Rumors and the Rising River

As of June 16, NRC officially remains in normal response mode as the levels of the Missouri River rise and flood preparations are underway at the Fort Calhoun nuclear power plant in Nebraska. But behind the scenes there is lots of activity designed to ensure the safety of the plant.

NRC is augmenting its resident inspector staff to provide around the clock coverage at the site. In addition to the two resident inspectors permanently assigned there, four other NRC officials have been sent to site. This includes three inspectors and the chief of the branch overseeing the plant. A roster of other inspectors has been drawn up from which additional inspectors can be dispatched if the need arises.

Officials at the NRC’s Region IV office in Arlington, Texas, have been conducting daily conference calls with the station’s managers to monitor preparations and potential impacts on the plant, which is located about 19 miles north of Omaha. Exceptionally heavy rainfall and snowpack runoff led to this spring’s flooding of the Missouri River Basin that is reported to be the most severe the region since the 1950s and 1960s. Flood conditions are expected to persist for months.

The NRC’s Region IV office has contacted the National Weather Service and the Federal Emergency Management Agency to review weather and river level predictions. NRC also plans to establish regular calls with FEMA, states and local response organizations next week for coordination purposes.

Events at the site are being closely followed by regional news media and Internet bloggers, whose attention was galvanized on June 7 when the plant declared an Alert following a fire in a switchgear room. The fire was quickly extinguished, but briefly knocked out power to two pumps circulating water in the spent fuel pool. This triggered reports that the plant’s spent-fuel pool was in danger of boiling and releasing radioactivity, prompting unfortunate comparisons with the accident at Fukushima.

As the level of the Missouri River continued to rise over the past few days, more and more news media helicopters buzzed the area. This prompted Omaha Public Power District officials to contact the Federal Aviation Administration with a request that they remind pilots of the NOTAM, or Notice To Airmen, in effect since September 11th, 2001, restricting the airspace around the plant. Similar NOTAMS are in effect for all of the nuclear power plants in the United States, as well as other elements of the critical infrastructure, and are meant to discourage pilots from flying too low or lingering in airspaces.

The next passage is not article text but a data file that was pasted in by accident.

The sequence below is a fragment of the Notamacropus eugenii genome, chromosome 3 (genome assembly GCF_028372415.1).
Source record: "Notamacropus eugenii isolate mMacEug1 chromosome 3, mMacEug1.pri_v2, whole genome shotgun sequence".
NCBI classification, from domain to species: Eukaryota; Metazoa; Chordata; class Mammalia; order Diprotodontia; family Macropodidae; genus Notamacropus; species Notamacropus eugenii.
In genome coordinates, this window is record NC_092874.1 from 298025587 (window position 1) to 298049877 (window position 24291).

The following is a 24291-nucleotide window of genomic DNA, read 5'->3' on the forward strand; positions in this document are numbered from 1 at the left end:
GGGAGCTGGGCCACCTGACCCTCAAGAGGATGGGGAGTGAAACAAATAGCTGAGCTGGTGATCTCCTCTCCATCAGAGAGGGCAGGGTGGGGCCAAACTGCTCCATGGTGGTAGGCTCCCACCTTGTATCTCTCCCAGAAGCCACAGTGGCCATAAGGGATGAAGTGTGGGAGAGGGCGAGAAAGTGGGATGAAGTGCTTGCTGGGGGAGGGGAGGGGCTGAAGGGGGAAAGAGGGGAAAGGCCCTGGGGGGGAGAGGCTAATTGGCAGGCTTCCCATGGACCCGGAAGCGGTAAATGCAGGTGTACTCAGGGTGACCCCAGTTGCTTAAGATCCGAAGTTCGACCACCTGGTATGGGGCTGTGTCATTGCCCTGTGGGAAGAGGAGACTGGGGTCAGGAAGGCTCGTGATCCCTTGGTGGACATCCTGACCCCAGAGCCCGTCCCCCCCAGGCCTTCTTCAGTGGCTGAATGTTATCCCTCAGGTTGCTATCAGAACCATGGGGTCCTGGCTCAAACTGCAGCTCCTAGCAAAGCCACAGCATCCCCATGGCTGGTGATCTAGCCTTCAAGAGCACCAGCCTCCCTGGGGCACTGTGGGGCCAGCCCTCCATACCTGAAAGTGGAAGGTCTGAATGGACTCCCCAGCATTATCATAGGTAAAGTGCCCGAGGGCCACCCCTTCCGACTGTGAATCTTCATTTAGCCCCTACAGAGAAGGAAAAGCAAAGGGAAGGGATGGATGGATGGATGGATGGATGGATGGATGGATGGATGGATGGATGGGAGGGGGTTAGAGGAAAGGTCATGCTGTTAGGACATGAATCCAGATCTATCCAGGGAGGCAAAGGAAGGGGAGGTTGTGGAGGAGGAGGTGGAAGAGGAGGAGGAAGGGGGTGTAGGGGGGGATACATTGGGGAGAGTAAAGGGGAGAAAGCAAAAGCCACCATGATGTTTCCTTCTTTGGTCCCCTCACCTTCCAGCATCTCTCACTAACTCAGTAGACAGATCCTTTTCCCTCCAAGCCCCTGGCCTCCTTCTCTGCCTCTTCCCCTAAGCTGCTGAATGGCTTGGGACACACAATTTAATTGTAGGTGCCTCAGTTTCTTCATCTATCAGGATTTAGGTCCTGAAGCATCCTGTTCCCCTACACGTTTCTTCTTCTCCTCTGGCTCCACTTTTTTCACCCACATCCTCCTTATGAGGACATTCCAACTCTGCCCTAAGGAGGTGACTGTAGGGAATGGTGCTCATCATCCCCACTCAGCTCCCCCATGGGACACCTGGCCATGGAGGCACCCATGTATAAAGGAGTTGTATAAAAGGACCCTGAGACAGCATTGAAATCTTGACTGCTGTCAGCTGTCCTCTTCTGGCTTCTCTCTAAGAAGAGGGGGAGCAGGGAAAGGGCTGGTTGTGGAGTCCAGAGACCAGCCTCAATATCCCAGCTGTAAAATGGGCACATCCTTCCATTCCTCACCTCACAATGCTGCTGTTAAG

Unfortunately, this was misinterpreted by some of the media who reported that FAA had closed the airspace over the site. This suggested to some Internet bloggers that things were much worse than officials were publicly admitting, spurring reports that the airspace over the plant had been closed because of a release of radiation. An advisory that had been sent by NRC to the Department of Homeland Security was similarly misinterpreted, leading to reports that operators had flooded the containment building to protect the reactor.

The rumors have been as difficult to combat as the rising floodwaters.

Victor Dricks
Public Affairs Region IV
Moderator Note: In addition to the NOTAM, which remains in effect for all nuclear plants, in response to a request from Fort Calhoun on June 6, the FAA issued an additional NOTAM tightening, but not closing, the airspace around the plant. Aircraft are now restricted from flying within a two-mile radius of the plant below 3,500 feet.